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Household Hints



   Bettijo  Great food substitute list

http://allrecipes.com/howto/common-ingredient-substitutions/
Yesterday at 09:43 EST .

   2 people like this.



   BirdsNest  Thanks, Bettijo.
About an hour ago .




   BirdsNest  I was scanning through the posts on one of the walls here and someone mentioned catching a cold, thinking it came from the grocery store. It likely did, shopping carts are as nasty as a public restroom floor. I read an article about how a test was done on several from various stores and the germs found on the handles and the front where parents park their wet diapered children are very toxic. First rule of shopping carts, wipe them down anywhere you might touch. Then your hands. Leaving the store, wipe your hands with a new hand wipe towel. Our 2 grocery stores have the sani-hands wipes available. The ones in WalMart leave a sticky residue but that is better than a cold. I have had a cold/respiratory thingy for going on 3 weeks, right now it is not as bad but still cannot smell or taste.
January 26 at 07:56 EST .

   2 people like this.



   MeiDei  That was me Bird, I have an impaired immune system so even the wipes don't help much. Never gave a thought to those pull down cart seats & will make that an issue next time I'm out - yes, little baby bottoms can leave a residue!
January 27 at 15:04 EST .

  2 people like this.





   MeiDei  A while back someone posted the hint to defrost meats quickly by putting the item between 2 aluminum pieces ... well, I had one of those days when I had to defrost chicken breasts (ind. wrapped in Saran ) I put them on an aluminum (inverted ) cover with the pot on top & WOW, was I pleasantly surprised. They defrosted evenly & fast - better than the defrost cycle in the microwave that always seems to 'cook' the thinner end or the edges.
January 22 at 23:46 EST .

   4 people like this.



   Bettijo  Hi. That was me. So glad it worked for you. Isn't this site great for sharing tips.
January 24 at 23:06 EST .

  3 people like this.



   MeiDei  Yes it is Bettijo and I thank you for the tip. We're due to have a blizzard tomorrow night and I took a 7+ lb chicken roaster out of the freezer today, it's sitting in an aluminum high sided pot defrosting now. Tomorrow it's going to be "goosed" in a bundt pan for all around roasting - another tip from this site.
January 26 at 02:43 EST .

 1 person like this.



   MeiDei  I won't do the bundt pan as a roaster again, I am shamefully addicted to crisp skin & only the parts above the pan line crisped up. The chicken did cook beautifully though, nice & moist and quicker than expected.
January 27 at 15:00 EST .

  2 people like this.





   MeiDei  Here's a link with substitutes, cooking times, storage tips, in season fruits & veggies, knife rules, seasonings, etc. Sending to email pals - especially the young or newly married. http://www.buzzfeed.com/christinebyrne/cooking-charts#.ecJgV
Kz2oR

Printed & put in a binder for a shower or housewarming gift would be nice.
January 18 at 11:09 EST .

   3 people like this.



   Balogreene  Oh my! I forwarded it to the food network at work, and then to my family! I want to print it out, and tape it to my cupboards. That has everything you might need.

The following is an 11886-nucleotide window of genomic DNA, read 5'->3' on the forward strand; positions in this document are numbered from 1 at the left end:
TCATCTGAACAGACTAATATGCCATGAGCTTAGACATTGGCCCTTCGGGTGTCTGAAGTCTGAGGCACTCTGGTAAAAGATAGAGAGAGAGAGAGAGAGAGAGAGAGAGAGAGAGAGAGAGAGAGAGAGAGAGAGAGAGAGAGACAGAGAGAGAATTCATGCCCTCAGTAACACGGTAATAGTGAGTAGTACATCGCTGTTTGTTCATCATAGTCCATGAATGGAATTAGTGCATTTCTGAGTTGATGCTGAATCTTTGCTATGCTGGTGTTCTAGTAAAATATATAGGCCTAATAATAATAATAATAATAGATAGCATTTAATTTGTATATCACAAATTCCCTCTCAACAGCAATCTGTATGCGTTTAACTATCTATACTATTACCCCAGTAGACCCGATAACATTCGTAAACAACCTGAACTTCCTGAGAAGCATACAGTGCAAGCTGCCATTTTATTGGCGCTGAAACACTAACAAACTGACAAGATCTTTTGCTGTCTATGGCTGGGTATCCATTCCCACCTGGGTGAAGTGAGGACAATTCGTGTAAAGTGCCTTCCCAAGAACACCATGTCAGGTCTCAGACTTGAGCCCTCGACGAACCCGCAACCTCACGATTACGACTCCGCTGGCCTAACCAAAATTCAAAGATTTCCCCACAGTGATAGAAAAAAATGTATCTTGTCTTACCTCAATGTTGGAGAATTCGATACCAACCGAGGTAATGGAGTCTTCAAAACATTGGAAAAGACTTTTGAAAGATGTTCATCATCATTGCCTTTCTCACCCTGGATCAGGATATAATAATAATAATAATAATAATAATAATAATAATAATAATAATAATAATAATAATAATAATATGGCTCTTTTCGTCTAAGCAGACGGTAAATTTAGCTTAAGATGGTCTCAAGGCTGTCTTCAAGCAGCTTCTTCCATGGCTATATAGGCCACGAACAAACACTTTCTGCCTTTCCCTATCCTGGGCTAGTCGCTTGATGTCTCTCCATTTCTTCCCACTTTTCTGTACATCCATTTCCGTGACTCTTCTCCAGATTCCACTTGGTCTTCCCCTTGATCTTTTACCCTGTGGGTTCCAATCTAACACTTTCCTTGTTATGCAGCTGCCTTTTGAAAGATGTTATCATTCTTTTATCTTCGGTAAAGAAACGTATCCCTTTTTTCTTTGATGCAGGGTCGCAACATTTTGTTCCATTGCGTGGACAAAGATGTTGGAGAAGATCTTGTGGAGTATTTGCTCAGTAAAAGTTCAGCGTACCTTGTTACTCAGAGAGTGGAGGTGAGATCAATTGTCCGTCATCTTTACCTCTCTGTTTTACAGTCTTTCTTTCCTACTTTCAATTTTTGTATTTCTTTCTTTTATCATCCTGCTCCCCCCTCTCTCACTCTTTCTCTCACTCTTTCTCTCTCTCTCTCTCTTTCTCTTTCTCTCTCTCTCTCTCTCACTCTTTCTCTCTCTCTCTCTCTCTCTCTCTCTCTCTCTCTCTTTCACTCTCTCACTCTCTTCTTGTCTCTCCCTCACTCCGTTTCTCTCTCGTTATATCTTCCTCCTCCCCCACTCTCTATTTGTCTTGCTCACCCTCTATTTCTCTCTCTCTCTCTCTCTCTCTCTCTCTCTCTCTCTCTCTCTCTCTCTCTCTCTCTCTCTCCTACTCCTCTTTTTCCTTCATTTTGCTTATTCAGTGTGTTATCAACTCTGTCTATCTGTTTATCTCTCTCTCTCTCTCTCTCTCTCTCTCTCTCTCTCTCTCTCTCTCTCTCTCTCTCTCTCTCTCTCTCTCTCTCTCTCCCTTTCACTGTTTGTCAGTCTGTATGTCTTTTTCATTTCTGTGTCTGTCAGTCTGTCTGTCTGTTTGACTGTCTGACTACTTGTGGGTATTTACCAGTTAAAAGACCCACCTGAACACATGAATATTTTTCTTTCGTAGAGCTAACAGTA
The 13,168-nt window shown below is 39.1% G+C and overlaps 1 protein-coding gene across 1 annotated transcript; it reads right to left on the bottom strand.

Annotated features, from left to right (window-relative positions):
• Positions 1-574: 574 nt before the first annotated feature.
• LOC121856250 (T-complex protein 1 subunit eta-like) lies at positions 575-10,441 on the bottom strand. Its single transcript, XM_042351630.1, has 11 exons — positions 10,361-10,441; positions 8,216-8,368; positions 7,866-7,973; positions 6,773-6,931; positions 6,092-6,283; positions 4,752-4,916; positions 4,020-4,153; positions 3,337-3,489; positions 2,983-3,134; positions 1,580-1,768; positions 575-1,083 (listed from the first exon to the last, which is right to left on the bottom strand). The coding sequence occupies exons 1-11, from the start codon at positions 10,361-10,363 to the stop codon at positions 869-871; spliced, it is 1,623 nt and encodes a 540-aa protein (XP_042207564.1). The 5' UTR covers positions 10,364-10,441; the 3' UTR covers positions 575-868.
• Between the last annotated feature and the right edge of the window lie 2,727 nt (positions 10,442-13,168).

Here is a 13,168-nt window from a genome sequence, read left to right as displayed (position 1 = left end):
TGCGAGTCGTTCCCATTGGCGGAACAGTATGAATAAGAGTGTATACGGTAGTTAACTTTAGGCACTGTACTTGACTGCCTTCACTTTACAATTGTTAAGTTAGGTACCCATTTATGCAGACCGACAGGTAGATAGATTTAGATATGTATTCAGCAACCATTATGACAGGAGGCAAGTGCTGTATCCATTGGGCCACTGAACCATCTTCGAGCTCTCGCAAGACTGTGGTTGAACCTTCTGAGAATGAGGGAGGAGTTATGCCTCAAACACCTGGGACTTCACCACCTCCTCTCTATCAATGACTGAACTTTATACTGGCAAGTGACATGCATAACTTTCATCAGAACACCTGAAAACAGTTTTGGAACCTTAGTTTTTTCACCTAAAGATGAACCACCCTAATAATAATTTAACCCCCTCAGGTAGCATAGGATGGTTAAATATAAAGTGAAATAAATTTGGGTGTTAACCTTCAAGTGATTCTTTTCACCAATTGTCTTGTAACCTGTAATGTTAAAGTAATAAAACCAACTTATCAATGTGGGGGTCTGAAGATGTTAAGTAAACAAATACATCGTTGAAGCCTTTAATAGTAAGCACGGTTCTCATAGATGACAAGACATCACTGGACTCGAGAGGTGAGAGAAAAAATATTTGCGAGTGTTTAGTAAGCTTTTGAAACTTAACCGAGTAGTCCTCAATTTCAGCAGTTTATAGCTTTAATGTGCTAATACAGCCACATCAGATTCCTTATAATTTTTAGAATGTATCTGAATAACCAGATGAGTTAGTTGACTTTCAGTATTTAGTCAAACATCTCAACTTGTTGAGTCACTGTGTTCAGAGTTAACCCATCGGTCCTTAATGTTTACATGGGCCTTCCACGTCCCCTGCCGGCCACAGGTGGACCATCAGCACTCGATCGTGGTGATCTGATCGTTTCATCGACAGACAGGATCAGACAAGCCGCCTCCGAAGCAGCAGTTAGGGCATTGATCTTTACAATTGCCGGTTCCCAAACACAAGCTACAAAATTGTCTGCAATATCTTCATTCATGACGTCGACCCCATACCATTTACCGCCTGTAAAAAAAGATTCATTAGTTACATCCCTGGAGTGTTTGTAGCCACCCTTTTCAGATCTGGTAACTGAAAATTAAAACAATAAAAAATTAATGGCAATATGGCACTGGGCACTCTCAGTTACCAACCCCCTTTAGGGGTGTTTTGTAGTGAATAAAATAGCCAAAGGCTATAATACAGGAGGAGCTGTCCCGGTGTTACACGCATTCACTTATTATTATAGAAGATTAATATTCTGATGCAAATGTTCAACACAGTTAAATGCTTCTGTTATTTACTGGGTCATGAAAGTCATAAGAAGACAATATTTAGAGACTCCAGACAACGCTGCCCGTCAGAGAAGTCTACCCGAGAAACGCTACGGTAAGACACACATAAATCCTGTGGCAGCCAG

January 21 at 19:54 EST .

  3 people like this.



   BirdsNest  I could not get it to load properly but I will try again later.
January 22 at 08:27 EST .


   Balogreene  Let me know Bird, I'll send it to you if necessary.
January 22 at 20:05 EST .

 1 person like this.



   BirdsNest  Thanks, Balo, that would be great.
January 23 at 08:21 EST .

  2 people like this.



   MeiDei  Our printer, scanner, fax machine is on the fritz. Sent the above link to someone who will print select pages for me - but I noticed a word left out in my last sentence above, should have read "included" with a shower or housewarming gift i.e., a selection of spices, measuring cups & funnels, a microplane, etc. - you get the idea. I'm going to laminate my pages when they arrive - spills are hard to avoid sometimes. Really crafty people could decoupage them on plaques.
January 26 at 03:29 EST .




   Escaped commieny  I bought a neat Plastic Package Opener called Pyranna from Pulse TV but their website 'simplysimon llc' doesn't seem to be working. I ruined good WISS kitchen shears on these dumb plastic packages. Apparently there is a patent pending problems, but Ebay has them. Sure saves a lot of hassle. www.pyranna.com 800-803-4001
January 17 at 16:53 EST .

   4 people like this.




   BirdsNest  Awhile back I bought a rice cooker for the microwave from WalMart. Cost a bit over $5, their store brand. I figured it would be a waste of money but still I wanted to give it a try. It worked okay. Now that we upgraded to a 1000 watt m/w it works way better. Before in the 900 watt, the center of the rice grain was still a bit uncooked, now the rice is perfect. I cook it on high for 6 min. Let it rest in the m/w for 5 min, door unopened. Then 6 more minutes at 50% power. The instructions for the cooker say to rinse the rice. Depending on what kind of rice you use. We only like Jasmine rice, so rinsing is easy, it doesn't have much dust in it. You get a cup with the cooker to measure rice and water. I broke the little handle on the lid, but the cooker still works. I make enough rice for 2 meals, what we don't eat goes in a bag in the refrigerator and I reheat for the next meal.
January 7 at 08:52 EST .

   16 people like this.



   Bettijo  Thanks for the tip. I will look for this in WalMart next time I go. I love rice, but can't seem to make it light and fluppy.
January 8 at 19:42 EST .

  8 people like this.



   MeiDei  I never made good rice no matter how carefully I followed directions; and then one day we had company from Singapore and the wife taught me how they do it.